When I read this headline: “HSBC Bank on Verge of Collapse: Second Major Banking Crash Imminent”, reported here, I became a lot concerned.
Last Friday, iacknowledge.net wrote that concerns about an imminent bank crash were further fuelled with the emergence of news that HSBC are restricting the amount of cash that customers can withdraw from their own bank accounts. The article said that customers have been told that without proof (with relevant documentation) of the intended use of their own money, HSBC would refuse to release it. This, says the article, and other worrying signs point to a possible financial crash in the near future.
It seems that many banks have this policy in their terms and conditions but rarely apply it. When they do, they simply ask what the withdrawal funds are going to be used for. Maybe HSBC do the same, particularly where the size of the withdrawal is out of character with previous transactions on the customer’s account. There’s more on this in a report by the BBC’s MoneyBox Programme.
Over the weekend, HSBC staff have been told that they should not deny customers access to their own cash unless they suspect financial crimes, according to CITY A.M., here. There’s a good commentary on this point here in an article titled: How easy is it to get your money out?
The iacknowledge article referred to above says “HSBC is scrambling to manage a seemingly terminal liquidity crisis (a lack of hard cash) that could see the bank become the next Northern Rock – and trigger a bank crash. The analyst’s advice is for shareholders to sell HSBC investments, and customers to move their accounts elsewhere before the crash.” That sounds quite worrying. The last thing we want in the UK is for our biggest bank to require taxpayers to finance another bailout.
Delving deeper, I found that on 16 January, in a report in the Telegraph, Harry Wilson wrote that “research firm Forensic Asia calculates that HSBC has overstated the value of the assets on its balance sheet by more than £50bn and will ultimately need a capital injection of close to £70bn before the end of this decade, according to an incendiary report published by a Hong Kong-based research firm. Forensic Asia on Tuesday began its coverage of Britain’s largest banking group with a ‘sell’ recommendation, warning the lender had between $63.6bn (£38.7bn) and $92.3bn of “questionable assets” on its balance sheet, ranging from loan loss reserves and accrued interest to deferred tax assets, defined benefit pension schemes and opaque Level 3 assets. The broker’s note is written by two of its senior analysts, Thomas Monaco and Andrew Haskins”: see here.
Digital Look also commented on this story, here: “… reports are citing research from Forensic Asia according to which HSBC has not made the necessary adjustments during the “quantitative reprieve” to rectify its capital issues. The result has been extreme earnings overstatement, causing HSBC to become one of the largest practitioners of capital forbearance globally. This charade appears to be ending, given how few earnings levers remain besides selling off core elements of the franchise and the stringencies of Basel III compliance.”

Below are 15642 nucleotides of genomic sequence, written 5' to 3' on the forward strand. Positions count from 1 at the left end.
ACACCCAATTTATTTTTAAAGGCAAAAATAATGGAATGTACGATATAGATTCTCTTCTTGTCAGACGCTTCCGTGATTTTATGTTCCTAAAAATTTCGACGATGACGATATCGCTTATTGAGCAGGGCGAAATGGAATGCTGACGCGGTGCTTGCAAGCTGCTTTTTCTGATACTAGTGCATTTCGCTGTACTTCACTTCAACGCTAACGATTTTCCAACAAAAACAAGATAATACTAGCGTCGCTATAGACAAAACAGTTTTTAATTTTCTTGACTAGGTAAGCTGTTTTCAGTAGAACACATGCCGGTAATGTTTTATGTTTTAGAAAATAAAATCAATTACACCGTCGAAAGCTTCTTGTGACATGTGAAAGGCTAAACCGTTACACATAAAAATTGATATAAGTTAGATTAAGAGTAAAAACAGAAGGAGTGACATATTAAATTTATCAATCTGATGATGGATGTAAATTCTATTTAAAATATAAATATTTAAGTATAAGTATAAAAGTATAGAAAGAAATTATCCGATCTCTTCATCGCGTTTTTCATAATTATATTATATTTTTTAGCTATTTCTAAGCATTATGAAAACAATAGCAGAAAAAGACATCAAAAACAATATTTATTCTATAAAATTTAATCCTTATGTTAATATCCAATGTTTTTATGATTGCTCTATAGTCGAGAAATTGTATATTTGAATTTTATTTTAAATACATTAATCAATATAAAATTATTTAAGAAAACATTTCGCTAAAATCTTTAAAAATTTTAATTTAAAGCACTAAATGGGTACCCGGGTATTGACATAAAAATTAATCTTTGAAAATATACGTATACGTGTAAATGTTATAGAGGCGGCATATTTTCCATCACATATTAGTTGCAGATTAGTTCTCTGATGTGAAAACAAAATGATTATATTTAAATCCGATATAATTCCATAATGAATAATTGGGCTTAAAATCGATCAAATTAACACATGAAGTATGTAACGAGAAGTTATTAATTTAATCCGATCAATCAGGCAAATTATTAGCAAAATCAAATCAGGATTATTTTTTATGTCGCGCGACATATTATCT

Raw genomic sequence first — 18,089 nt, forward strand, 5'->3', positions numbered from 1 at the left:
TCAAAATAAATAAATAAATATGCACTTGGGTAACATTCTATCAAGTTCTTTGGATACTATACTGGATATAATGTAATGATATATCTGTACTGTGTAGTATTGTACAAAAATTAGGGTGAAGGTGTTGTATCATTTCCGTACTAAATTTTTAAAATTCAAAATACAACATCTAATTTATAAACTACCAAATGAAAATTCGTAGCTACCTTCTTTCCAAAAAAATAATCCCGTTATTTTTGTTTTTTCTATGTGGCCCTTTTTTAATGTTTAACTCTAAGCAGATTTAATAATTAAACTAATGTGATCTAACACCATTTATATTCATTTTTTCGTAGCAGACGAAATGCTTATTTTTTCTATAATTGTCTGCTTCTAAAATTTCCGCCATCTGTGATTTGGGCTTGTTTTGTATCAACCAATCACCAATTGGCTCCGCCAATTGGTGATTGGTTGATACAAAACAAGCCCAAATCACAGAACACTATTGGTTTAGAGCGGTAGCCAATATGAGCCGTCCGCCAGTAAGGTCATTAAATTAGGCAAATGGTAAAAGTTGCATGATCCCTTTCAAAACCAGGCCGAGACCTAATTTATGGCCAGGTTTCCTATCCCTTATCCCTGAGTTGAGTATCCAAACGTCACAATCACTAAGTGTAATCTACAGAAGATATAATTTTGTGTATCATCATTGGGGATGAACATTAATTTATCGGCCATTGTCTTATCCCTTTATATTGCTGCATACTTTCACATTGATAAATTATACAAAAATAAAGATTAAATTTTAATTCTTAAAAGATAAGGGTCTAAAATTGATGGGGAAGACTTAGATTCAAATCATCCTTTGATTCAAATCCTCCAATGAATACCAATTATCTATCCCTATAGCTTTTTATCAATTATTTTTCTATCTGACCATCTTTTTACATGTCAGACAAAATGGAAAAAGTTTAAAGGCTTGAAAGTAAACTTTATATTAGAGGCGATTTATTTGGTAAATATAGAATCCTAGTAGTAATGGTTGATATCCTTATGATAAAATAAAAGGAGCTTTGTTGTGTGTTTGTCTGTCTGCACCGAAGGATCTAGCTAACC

By the way, the Forensic Asia article is here.
I did note that according to globalpost.com last week, HSBC is paying $2 billion (now that’s a lot of money in any currency), to avoid criminal charges in a drug cartel laundering case, reported here, and “the US Justice Department has agreed to suspend criminal charges against the world’s largest bank and its US subsidiary for five years if the bank agreed to pay the penalty”.
Then this morning I read in a further iacknowledge article that a variety of sources including Forbes, Max Keiser, and FXstreet (Forex) are reporting on a Bank of China announcement suspending all cash transfers for the next several days. The Forbes report states: “The People’s Bank of China, the central bank, has just ordered commercial banks to halt cash transfers. In short, there will be a three-day suspension of domestic renminbi transfers. There will also be a suspension, spanning nine calendar days, of conversions of renminbi to foreign currency. The specific reason given—“system maintenance” at the central bank—is preposterous. It is not credible that during the highest usage period in the year—the weeklong Lunar New Year holiday beginning January 31—the central bank would schedule an upgrade and shut down cash transfers. A better explanation is that the country’s banking system is running dry.”
Iacknowledge is reporting that HSBC look likely to require a bail-in by customers, or a bail out by the Chinese state in the near future, due to the $80bn shortfall in cash. With China now on the brink of a currency crisis, and holder of $1.3trn of US debt, we might want to brace ourselves for a distinctly stormy economic situation, imminently.
I don’t know what is going on or rather what went on in relation to these matters but it would have been comforting if HSBC itself had said something to reassure its customers. And I haven’t seen anything yet from the FCA or the Bank of England either – but I may have missed it
I’m worried. And perhaps you should be too.
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